Bird flu identified in wild birds in Macomb, Monroe and St Clair counties - petsitterbank

Bird flu identified in wild birds in Macomb, Monroe and St Clair counties

A highly contagious bird flu (avian influenza) has been identified in Michigan’s wild bird population, according to the Department of Natural Resources.

The disease was found in free-ranging Canada geese and tundra swans from St Clair Countyin snowy owls from Macomb Countyand in a mute swan from Monroe County. Bird flu can infect free-ranging and domestic poultry such as chickens, quail, geese, and swans.

The CDC considers the risk to humans from HPAI viruses to be low. No human HPAI infections have been detected in the United States. Bird flu has been found in backyard poultry flocks, commercial flocks, and wild birds.

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How were the birds tested?

Six Canada geese and two tundra swans were found at St. Clair Flats State Wildlife Area and two snowy owls from Macomb County were transported to the DNR to be tested. Testing was done at Michigan State University’s Veterinary Diagnostic Lab.

The samples were non-negative and then forwarded to the US Department of Agriculture’s National Veterinary Services Lab in Ames, Iowa, for final confirmation. On Thursday (March 24) they confirmed the geese, swans, and owls were infected with bird flu subtype H5N1. An additional positive case was found in a mute swan from Monroe County on March 15.

This disease detection comes after the state’s first HPAI detection in a backyard, non-commercial poultry flock in Kalamazoo County in late February 2022.

What to do if you have domestic poultry

The Michigan Department of Agriculture and Rural Development said poultry owners should minimize the number of people coming in contact with their birds and isolate their birds from wild birds when possible. You should also disinfect your hands and clothing after coming into contact with poultry.

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What is the state doing?

“This confirmed positive finding of highly pathogenic avian influenza in wild birds prompts several steps that are informed by Michigan’s Surveillance and Response Plan for HPAI in wildlife,” said Eichinger. “The DNR and MDARD are working that plan with other experts and stakeholders and taking advantage of every available resource that aims to limit the spread of HPAI.”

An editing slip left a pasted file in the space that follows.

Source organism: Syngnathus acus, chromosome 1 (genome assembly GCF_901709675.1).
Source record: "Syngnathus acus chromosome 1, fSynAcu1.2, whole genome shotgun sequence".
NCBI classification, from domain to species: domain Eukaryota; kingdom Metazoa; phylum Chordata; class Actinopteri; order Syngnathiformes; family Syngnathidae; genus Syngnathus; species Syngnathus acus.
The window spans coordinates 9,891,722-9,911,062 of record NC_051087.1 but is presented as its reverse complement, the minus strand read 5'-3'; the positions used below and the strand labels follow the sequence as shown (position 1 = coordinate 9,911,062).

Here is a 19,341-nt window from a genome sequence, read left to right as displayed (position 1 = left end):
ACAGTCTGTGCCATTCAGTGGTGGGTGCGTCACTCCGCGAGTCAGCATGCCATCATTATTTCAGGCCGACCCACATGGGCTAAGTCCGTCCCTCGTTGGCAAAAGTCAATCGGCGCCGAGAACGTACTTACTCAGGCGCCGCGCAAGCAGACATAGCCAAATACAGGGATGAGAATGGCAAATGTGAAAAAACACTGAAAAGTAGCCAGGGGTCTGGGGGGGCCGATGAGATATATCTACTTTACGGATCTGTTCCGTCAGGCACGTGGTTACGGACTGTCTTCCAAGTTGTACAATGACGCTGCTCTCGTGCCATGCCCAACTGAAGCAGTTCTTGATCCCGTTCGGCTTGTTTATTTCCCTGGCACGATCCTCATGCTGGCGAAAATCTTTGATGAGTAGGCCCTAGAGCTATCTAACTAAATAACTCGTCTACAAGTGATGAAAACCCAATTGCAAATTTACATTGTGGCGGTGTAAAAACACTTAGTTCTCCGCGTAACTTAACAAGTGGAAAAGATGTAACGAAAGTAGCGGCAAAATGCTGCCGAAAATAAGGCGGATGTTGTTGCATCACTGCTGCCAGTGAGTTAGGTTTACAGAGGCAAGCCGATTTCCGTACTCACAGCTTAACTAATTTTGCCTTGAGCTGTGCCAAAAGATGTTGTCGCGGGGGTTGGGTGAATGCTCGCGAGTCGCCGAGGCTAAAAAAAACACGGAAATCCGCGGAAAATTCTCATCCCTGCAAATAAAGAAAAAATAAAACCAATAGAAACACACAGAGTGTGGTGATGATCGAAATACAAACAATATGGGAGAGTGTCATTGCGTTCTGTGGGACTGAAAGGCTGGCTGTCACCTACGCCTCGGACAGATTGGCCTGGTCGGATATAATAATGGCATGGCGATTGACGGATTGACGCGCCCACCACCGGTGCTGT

The state has a wildlife HPAI plan that was developed in 2006 and updated in 2021. Through this plan, the DNR has canceled the roundup and relocation of Canada geese for the year. There will be exceptions in situations where the health of humans is a concern.

Because of the cancellation of the Canada goose roundup and relocation, the DNR is encouraging nest and egg destruction. The eligibility requirements for nest and egg destruction will be waived this year. There is no charge for permits.

MDARD, the DNR, MSU, the Michigan Department of Health and Human Services, and the US Department of Agriculture’s Veterinary Services and Wildlife Services are working to conduct bird flow surveillance and to monitor the health of poultry, livestock, wildlife, and residents in Michigan .

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What are the signs of HPAI?

There may be an absence of many of the routine signs of illness in domestic poultry, according to the DNR.

One of the major indicators of HPAI is sudden death and high death losses. Sick birds may show neurological signs like difficulty walking, lack of appetite, low energy, or lack of vocalization.

You might notice a significant drop in egg production, swollen combs, wattles, legs, or head. They could also have diarrhea, nasal discharge, sneezing, or coughing.

Ducks and geese are considered carriers, but geese generally do not pass on bird flu.


Residents who notice the death loss of three or more free-ranging birds should report it to the DNR through the Eyes in the field app or by calling 517-336-5030. If your domestic poultry is experiencing severe illness or multiple death losses, contact MDARD at 800-292-3939.

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For more information, go to Michigan.gov/BirdFlu, Michigan.gov/AvianInfluenza or Michigan.gov/AvianDiseases.

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